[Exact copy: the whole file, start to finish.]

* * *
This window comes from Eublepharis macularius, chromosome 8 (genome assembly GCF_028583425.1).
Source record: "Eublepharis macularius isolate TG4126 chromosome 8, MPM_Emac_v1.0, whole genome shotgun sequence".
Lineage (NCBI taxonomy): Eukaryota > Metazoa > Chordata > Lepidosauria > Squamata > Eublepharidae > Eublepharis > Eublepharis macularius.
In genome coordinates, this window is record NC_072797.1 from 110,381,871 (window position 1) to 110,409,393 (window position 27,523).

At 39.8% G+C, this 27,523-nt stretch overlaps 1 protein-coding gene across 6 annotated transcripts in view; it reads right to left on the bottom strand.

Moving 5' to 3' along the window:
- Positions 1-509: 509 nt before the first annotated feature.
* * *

This window comes from Eublepharis macularius, chromosome 8 (genome assembly GCF_028583425.1).
Source record: "Eublepharis macularius isolate TG4126 chromosome 8, MPM_Emac_v1.0, whole genome shotgun sequence".
Lineage (NCBI taxonomy): Eukaryota > Metazoa > Chordata > Lepidosauria > Squamata > Eublepharidae > Eublepharis > Eublepharis macularius.
In genome coordinates, this window is record NC_072797.1 from 110,381,871 (window position 1) to 110,409,393 (window position 27,523).

At 39.8% G+C, this 27,523-nt stretch overlaps 1 protein-coding gene across 6 annotated transcripts in view; it reads right to left on the bottom strand.

Moving 5' to 3' along the window:
- Positions 1-509: 509 nt before the first annotated feature.